“Not the greatest of moments for the generally high-minded Chris Hayes,” Eric Wemple writes. “Read those words again and see if you don’t find a shrugging endorsement of network suits seeking to stifle a dissident in-house voice. To the credit of MSNBC and Hayes, of course, he invited Jebreal back on air precisely to rehash her anti-MSNBC slam.”

Still, Jebreal says she was stunned. “I never experienced anything like this,” she told Goodman:

I mean, I understood doing what I did in Egypt would lead me to be kicked out of the country. I understood in Italy, where Berlusconi controlled most of the media. I was shocked, because most of my friends in the Middle East would tell me, “You know, you will have an issue in America.” And I always thought, “No way. We are truth tellers. We are fact checkers. We are people that actually cover both sides. This is what America stands for.”

Jebreal isn’t the only TV journalist who’s been punished recently for questioning the party line on Israel and Gaza. After CNN correspondent Diana Magnay tweeted that a group of Israelis who cheered the shelling of Gaza and allegedly threatened her were “scum,” she was reassigned to Moscow (where she might be skating on other thin ice).

Even more hair-trigger was NBC’s reaction in pulling highly respected reporter Ayman Mohyeldin from Gaza. NBC didn’t explain its action, but shortly beforehand, Mohyeldin had delivered an emotional report about four Palestinian boys killed by Israeli airstrikes while playing soccer on the beach in Gaza. Just minutes before, Mohyeldin had been kicking the ball around with them. After a huge social media backlash, an apparently contrite NBC returned him to Gaza.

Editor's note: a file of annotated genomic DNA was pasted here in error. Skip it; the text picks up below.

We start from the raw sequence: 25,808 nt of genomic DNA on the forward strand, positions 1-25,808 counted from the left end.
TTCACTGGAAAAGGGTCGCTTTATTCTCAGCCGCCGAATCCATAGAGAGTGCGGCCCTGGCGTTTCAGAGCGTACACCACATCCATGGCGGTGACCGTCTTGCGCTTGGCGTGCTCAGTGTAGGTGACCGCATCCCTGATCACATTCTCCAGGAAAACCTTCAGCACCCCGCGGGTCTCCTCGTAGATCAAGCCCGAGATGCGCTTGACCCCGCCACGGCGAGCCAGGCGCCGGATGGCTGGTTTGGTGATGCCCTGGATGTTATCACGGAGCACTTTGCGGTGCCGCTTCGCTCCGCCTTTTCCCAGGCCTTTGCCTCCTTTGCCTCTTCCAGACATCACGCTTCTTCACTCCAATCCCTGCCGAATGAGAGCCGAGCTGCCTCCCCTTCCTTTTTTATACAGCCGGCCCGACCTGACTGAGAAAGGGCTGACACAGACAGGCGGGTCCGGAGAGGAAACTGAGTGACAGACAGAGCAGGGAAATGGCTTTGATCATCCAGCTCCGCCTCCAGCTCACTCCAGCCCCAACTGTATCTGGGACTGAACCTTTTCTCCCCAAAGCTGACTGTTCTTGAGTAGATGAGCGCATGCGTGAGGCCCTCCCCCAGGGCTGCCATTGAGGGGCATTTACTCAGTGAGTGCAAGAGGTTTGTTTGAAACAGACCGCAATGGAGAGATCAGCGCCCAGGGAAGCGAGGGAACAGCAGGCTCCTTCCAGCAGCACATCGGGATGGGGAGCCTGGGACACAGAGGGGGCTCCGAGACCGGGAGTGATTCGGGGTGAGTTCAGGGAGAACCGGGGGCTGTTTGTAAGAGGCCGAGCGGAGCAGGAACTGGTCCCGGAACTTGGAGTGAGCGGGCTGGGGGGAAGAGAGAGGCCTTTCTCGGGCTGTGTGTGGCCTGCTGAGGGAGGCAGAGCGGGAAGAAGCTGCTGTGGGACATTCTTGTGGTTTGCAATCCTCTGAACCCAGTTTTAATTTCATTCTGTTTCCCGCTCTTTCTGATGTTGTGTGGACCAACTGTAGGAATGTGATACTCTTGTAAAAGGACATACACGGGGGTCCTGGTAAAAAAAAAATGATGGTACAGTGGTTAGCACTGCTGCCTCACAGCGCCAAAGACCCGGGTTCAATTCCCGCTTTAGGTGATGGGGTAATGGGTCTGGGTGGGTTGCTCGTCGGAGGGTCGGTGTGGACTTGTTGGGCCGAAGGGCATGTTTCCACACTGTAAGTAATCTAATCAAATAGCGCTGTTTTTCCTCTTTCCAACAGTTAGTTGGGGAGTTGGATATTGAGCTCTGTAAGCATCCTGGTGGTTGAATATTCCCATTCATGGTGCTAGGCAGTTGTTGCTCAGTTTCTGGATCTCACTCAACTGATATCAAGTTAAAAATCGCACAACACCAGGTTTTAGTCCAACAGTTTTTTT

This might be stretching, but the Mohyeldin incident makes it seem possible that shame and some raised consciousness among the NBC staff could begin to change the peacock network’s kneejerk response on Israeli-Gaza issues.

In covering the Jebreal episode, Max Blumenthal found both frightening intimidation and green shoots of dissent behind closed doors at NBC/MSNBC:

An NBC producer speaking on condition of anonymity confirmed Jebreal’s account, describing to me a top-down intimidation campaign aimed at presenting an Israeli-centric view of the attack on the Gaza Strip. The NBC producer told me that MSNBC President Phil Griffin and NBC executives are micromanaging coverage of the crisis, closely monitoring contributors’ social media accounts and engaging in a “witch hunt” against anyone who strays from the official line.

“Loyalties are now being openly questioned,” the producer commented….

According to the NBC producer, MSNBC show teams were livid that they had been forced by management to cancel Jebreal as punishment for her act of dissent.

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Given that MSNBC has the most diverse lineup of hosts and guests of any news network—and that with Jose Diaz-Balart’s new show, the anti-Fox network can finally boast a Latino host—and given the backlash it’s facing over Jebreal, the channel is probably keenly aware of the need for more Palestinian guests and contributors.

But if MSNBC does bring in more Palestinian voices, how much would it let them say?

Update: At the top of this post I wrote initially that Rula Jebreal was “canned for stating the obvious.” I meant “canned” to refer to MSNBC cancelling her scheduled appearances, not to terminating her contract. As mentioned later in the story, the contract ended last month when Jebreal chose not to renew it. The text has been updated for clarification.

Here is Jebreal on Chris Hayes’s show:

Jebreal comes on Ronan Farrow’s show at about 6:30: